2021 SEO trends
Another lockdown was announced at the beginning of 2021 for the UK, which means yet again people are going to be spending more time searching and browsing the internet. Google has made a number of impactful announcements in 2020 about the way we search and how businesses stay successful organically. Below we’ve had a look at what we think the main SEO trends will be in 2021 and how you can stay on top by developing your SEO strategy.
Artificial Intelligence in Search
Within the last year, Google has considerably improved the search landscape through the use of artificial intelligence and machine learning. As users and website owners we should always be conscious of these developments so that we can adapt and tailor our organic strategy. Below we have provided some of the key additions Google has made:
Google has developed their experience to not just indexing web pages, but being able to index individual passages which result in supplying the user with an ‘answer’. These new AI updates will affect 7% of search queries, so it’s worth paying attention to! By better understanding the relevancy of specific passages, not just the overall page, Google can find the information you or your user is searching for. Understanding the search queries at a more advanced level allows Google to provide more ‘answers’ at an earlier stage of the user’s search journey.
In the example above, a question-based query was used and a search result was returned using passage-based indexing that connected two semantically relevant keywords in a longer passage which answered the user’s question/intent.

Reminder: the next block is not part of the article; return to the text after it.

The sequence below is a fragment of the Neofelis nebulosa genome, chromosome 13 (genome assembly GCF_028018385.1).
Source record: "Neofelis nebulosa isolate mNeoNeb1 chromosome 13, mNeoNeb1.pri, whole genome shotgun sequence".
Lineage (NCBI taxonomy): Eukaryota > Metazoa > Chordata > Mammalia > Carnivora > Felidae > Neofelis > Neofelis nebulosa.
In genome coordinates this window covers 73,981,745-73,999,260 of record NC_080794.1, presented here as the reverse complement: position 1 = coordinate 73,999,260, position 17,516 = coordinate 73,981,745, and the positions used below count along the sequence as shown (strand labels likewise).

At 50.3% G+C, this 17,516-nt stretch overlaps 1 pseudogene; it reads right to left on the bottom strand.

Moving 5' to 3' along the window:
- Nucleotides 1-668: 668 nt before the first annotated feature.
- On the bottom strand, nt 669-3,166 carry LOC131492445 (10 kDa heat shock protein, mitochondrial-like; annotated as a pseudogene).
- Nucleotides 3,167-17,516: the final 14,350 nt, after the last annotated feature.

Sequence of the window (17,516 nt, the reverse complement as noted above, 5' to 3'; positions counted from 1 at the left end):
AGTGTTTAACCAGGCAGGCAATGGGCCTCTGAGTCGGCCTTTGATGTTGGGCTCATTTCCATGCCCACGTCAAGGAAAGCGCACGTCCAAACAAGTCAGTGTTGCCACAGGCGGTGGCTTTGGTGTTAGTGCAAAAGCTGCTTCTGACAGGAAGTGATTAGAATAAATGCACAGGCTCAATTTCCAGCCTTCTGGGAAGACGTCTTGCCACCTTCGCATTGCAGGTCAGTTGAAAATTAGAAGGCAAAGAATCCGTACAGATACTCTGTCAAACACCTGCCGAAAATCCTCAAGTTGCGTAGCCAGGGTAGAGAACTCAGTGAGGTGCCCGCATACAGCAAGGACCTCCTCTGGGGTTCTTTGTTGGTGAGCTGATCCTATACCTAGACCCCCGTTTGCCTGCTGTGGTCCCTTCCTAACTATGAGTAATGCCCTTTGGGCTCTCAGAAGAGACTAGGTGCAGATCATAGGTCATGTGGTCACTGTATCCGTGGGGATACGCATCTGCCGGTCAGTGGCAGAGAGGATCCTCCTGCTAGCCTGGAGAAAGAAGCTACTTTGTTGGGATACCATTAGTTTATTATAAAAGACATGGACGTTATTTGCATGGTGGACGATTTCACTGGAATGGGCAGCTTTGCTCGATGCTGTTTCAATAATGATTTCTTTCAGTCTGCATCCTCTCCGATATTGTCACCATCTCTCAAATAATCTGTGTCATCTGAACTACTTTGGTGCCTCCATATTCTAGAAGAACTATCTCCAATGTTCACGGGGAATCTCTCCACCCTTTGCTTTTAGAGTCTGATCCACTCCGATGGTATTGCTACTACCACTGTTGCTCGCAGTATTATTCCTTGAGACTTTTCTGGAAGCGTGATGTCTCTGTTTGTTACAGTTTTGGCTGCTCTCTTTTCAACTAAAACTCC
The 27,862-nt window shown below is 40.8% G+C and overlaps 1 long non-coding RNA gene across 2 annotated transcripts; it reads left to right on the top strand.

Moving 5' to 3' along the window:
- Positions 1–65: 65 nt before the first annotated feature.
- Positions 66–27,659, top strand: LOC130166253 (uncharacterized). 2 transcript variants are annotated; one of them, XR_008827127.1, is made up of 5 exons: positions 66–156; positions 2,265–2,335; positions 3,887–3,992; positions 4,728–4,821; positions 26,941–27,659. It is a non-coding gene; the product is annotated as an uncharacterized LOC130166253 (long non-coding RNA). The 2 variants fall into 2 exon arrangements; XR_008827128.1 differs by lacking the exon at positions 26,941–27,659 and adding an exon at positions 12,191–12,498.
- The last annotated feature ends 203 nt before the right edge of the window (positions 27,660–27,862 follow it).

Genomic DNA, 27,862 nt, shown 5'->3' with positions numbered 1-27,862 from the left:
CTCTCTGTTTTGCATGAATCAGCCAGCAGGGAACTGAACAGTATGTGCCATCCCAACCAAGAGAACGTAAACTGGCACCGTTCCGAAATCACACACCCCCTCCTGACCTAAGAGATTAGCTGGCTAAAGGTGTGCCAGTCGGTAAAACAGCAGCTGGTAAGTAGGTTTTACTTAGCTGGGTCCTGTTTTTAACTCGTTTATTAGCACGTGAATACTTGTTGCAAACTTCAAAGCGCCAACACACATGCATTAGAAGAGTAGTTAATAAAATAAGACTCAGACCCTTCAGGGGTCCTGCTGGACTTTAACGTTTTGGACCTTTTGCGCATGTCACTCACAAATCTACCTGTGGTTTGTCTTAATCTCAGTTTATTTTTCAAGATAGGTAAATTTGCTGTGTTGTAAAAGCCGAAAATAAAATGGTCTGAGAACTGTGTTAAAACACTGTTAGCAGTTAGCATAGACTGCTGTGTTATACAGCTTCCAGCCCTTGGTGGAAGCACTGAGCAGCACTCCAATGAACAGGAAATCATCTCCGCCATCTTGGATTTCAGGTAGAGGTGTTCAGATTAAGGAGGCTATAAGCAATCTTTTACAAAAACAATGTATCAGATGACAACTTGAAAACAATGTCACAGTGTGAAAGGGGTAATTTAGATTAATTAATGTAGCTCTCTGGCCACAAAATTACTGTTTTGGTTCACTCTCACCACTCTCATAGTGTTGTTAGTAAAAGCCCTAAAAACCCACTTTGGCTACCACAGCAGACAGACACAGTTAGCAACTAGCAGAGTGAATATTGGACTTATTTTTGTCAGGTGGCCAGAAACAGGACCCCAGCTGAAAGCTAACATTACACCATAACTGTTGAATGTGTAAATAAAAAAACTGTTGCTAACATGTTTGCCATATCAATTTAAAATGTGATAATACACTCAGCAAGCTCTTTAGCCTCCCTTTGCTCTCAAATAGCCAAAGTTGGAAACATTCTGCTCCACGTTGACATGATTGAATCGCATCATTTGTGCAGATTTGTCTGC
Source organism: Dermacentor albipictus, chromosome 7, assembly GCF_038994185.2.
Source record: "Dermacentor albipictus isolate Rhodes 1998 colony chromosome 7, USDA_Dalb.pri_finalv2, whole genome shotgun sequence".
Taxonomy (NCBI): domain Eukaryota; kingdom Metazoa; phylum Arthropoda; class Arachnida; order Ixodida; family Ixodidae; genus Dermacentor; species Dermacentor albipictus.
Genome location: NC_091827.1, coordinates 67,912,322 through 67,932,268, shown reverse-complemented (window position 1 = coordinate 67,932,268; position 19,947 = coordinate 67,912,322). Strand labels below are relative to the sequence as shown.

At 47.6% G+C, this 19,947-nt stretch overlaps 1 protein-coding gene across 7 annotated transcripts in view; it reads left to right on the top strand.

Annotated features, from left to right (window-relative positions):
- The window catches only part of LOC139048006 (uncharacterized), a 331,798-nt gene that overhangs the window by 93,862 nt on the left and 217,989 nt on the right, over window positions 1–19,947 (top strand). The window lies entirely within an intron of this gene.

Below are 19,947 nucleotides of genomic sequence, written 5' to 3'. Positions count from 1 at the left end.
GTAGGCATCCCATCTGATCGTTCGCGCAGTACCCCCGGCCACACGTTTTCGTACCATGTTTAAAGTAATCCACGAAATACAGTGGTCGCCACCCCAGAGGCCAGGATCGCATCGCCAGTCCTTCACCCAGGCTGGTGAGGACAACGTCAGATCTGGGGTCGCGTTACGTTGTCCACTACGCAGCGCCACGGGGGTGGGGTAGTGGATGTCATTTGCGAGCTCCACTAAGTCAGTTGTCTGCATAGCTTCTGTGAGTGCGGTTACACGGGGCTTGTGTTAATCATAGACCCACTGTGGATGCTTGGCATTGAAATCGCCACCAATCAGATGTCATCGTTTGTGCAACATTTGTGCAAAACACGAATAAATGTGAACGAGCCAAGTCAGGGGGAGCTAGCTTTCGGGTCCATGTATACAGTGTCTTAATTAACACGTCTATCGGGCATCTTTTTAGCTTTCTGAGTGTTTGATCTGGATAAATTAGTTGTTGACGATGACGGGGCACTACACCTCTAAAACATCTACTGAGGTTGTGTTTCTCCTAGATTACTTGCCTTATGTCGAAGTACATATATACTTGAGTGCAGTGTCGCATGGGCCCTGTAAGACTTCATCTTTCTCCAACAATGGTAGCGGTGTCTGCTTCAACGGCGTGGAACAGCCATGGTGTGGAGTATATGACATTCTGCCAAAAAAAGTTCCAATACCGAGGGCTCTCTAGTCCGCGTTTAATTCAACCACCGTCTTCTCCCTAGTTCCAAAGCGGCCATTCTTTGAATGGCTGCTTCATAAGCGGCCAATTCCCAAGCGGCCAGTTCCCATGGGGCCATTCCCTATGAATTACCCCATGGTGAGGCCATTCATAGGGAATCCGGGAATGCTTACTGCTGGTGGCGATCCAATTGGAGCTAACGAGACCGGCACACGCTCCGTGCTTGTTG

As mentioned above, passage-based indexing currently only targets 7% of queries (described by Google as “needle in a haystack information you’re looking for”) at this moment we are expecting the ranking algorithm/systems to develop in 2021 as it becomes even better at understanding the deeper context in passages of web pages and helping target even more queries across the globe.
- Passage-based indexing impacts ranking, not indexing - the use of passage-based indexing has no impact on the indexing of your site, but rather with the ranking algorithm Google uses. Generally speaking, search engine crawlers such as Googlebot are allowed to crawl the web and thus discover content which they then store in databases on Google’s servers (indexing). The ranking algorithm/system of Google will then take this stored information in the respective database and present it to users in a search engine results page (as demonstrated above). These ranking algorithms look at the intent of the query, relevance of page and usability signals (amongst other things) to determine the ranking position within search results.
- Signposting using headers - Search crawlers such as Googlebot have become excellent at understanding title tags and similar short phrases in content, but through the introduction of relevant header tags, we can enhance the page structure and add more context for search engines.
- Focus content topics to the section headers - Make certain the content and structure of the page match the query/topic that is intended. When adding content to web pages ensure it is holistic and logically fits in line with the topics being discussed. This can help search engines easily associate topics and keywords to one another.
Hum to search
You get a song stuck in your head, try to hum it to friends and no one has a clue what you're on about, can anyone relate? Of course, Google has a solution! With their new improved machine learning, they claim to be able to match tones to a database of identified songs through singing, humming, and whistling!
Hum to Search could be a vital part of the strategy for the music industry in 2021. This alternative method provides users with a different format for how they can access information across the search landscape. In 2021 leveraging this kind of strategy can help improve the visibility of music, for example for bands whose music is potentially not as popular, whose music is new and needs to be introduced to users, or perhaps if users hear a song they like and want to find out more about it.